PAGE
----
Oh and by the way, this was recorded live – if that gives you any indication of how flawless James Vincent McMorrow’s voice is.
When I first heard the name James Vincent McMorrow, it wasn’t because I had received an email about him from his PR company. Though that email was sitting waiting to be opened in my inbox, the name became familiar when I noticed thatnearly every blogger I follow on Twitter was talking about him. I noticed the pattern and had to ask myself, who is this man? Is his music really THAT good? I went back to my email and immediately downloaded the album. The second it started playing, I nearly fell into a trance. Sure enough, James Vincent McMorrow’s music is THAT good.
In just a few days, I listened to McMorrow’s album at least four times. I knew I had to speak with this man. I had already answered my first question about the quality of his music. But one still lingered: who was he and where was he coming from? Just last week I did have the opportunity to chat with the man himself. Here are a few things that I learned about budding artist James Vincent McMorrow. Get excited, we even talked about face tats!
“Five years ago, I don’t even think I’d ever sung in front of anyone publicly!”
After talking to him, it comes as no surprise that many were unaware of James Vincent McMorrow before the recent press release. When I asked him what his life was like five years ago in comparison to where he stands today, he said “Five years ago, I was probably still dreaming of having an album out in the world to be honest! I was only starting to write my first songs at the time, hadn’t played any shows, I don’t even think I’d ever sung in front of anyone publicly.” It seemed to take time before McMorrow came out of his shell, but now he’s moving full speed ahead.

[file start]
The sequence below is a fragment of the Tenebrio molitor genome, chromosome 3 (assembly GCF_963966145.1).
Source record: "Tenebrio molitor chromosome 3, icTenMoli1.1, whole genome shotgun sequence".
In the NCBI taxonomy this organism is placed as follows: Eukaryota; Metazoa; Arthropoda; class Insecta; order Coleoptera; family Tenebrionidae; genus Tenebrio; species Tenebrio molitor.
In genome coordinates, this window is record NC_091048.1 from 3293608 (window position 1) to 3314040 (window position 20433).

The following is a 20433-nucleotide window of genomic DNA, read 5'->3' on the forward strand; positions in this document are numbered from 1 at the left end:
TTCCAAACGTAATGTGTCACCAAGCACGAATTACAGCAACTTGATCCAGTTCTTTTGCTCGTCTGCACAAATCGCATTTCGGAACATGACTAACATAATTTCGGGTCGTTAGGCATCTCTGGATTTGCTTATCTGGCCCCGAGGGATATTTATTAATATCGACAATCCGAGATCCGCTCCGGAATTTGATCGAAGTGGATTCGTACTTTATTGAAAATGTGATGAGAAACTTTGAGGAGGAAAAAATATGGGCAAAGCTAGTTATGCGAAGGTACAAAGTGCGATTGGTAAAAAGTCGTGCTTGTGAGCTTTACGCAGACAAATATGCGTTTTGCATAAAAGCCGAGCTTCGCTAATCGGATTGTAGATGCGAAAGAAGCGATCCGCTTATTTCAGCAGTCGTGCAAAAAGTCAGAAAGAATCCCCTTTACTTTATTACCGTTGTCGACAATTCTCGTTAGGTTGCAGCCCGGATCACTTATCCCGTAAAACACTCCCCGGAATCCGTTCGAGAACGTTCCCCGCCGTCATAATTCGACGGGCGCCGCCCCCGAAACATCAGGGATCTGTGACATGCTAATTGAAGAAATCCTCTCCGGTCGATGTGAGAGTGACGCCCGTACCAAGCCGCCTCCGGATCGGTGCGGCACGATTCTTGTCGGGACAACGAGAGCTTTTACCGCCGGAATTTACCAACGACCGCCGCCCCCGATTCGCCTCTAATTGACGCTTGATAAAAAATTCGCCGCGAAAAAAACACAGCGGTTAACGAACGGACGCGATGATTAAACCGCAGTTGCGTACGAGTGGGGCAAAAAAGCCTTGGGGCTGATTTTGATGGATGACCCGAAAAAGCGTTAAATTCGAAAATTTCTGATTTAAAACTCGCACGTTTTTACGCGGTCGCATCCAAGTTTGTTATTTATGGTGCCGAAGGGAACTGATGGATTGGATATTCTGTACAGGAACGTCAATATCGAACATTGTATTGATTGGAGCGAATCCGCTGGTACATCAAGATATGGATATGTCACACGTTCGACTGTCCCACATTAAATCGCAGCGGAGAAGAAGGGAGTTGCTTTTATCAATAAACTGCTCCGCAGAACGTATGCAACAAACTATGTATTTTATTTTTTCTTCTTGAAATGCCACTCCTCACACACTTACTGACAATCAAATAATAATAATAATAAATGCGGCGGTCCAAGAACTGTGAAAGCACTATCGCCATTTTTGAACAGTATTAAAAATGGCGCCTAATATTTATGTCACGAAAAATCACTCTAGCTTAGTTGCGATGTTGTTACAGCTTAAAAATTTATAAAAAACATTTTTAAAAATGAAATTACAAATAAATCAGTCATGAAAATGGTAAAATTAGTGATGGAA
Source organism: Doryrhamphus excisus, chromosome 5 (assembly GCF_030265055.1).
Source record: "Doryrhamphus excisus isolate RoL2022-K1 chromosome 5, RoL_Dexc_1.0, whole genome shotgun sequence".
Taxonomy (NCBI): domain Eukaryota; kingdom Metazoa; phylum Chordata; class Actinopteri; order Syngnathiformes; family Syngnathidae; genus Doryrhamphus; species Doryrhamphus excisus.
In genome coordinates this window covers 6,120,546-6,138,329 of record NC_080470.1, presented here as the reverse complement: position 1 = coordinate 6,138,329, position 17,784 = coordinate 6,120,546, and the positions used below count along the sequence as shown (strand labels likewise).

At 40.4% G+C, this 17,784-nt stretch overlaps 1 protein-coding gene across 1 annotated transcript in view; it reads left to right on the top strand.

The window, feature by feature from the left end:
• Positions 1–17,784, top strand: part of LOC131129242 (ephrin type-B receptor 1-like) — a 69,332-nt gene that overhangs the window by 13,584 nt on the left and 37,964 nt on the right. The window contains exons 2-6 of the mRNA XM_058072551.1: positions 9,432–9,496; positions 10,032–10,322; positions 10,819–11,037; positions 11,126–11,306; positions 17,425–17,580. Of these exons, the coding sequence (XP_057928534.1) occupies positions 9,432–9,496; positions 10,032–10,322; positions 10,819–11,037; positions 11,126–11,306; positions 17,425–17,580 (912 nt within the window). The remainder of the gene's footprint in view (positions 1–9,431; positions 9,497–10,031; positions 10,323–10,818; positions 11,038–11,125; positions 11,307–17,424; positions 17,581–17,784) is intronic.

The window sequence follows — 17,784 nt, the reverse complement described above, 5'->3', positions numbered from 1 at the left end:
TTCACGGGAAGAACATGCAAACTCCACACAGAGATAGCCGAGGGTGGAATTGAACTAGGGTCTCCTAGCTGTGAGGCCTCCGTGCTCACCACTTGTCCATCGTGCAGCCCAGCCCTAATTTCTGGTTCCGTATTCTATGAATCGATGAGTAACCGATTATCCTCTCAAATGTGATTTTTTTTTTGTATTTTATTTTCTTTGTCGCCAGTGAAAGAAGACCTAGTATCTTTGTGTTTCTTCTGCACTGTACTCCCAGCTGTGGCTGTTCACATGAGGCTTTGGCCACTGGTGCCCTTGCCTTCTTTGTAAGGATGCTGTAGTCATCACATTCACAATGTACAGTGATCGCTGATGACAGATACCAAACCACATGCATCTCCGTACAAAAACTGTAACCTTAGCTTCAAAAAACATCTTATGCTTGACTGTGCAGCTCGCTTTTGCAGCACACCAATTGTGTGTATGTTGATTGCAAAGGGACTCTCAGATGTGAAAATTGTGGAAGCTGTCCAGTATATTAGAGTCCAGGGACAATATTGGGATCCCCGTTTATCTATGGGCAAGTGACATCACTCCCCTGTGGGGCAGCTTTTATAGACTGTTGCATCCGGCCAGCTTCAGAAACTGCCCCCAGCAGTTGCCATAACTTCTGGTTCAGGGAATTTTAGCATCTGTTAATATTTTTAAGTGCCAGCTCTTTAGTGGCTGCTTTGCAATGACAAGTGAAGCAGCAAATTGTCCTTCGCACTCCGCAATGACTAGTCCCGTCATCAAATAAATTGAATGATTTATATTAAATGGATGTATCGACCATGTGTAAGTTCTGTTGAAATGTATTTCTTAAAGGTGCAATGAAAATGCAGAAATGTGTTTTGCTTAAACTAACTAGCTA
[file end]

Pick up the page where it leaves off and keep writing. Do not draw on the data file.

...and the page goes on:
In little time, McMorrow has already garnered comparisons to artists such as Antony Hegarty, Steve Winwood, and Bon Iver. Perhaps the reason that he garners comparisons to Bon Iver, other than their similar falsetto voices and comparisons being what he calls “part and parcel of what I do [so that people] can get their heads around what [I’m] doing,” is that it took McMorrow locking himself in a room for hours on end teaching himself how to sing and play Donny Hathaway songs before he began to believe in himself.
“I used to set myself targets: play piano for an hour, then sing for half an hour, play drums for an hour, and on like that.”
Just like Bon Iver’s self-seclusion in the woods when creating his breakthrough album,For Emma, Forever Ago, McMorrow admits to a personal lockdown and an arduous schedule. “When you’re making music you have to constantly be motivating yourself to keep going, which is really tough, especially when you have a really short attention span like I do. I used to set myself targets: play piano for an hour, then sing for half an hour, play drums for an hour, and on like that. It was pretty workmanlike, but it’s what it took to really learn. It was the same when I made the album; put yourself in a room, remove all distractions.”
For somebody who is now receiving attention from all over the world, it struck me as remarkable that McMorrow always considered himself shy when it came to music. “I was real shy about it, much more of a bedroom musician. That’s where I learnt to play and write. I always knew if I was going to make music the thing that I did with my life, then I’d have to learn as much as I could on my own. I’m the type of person that if I’d gone out and not had my stuff together, I’d just have given up.”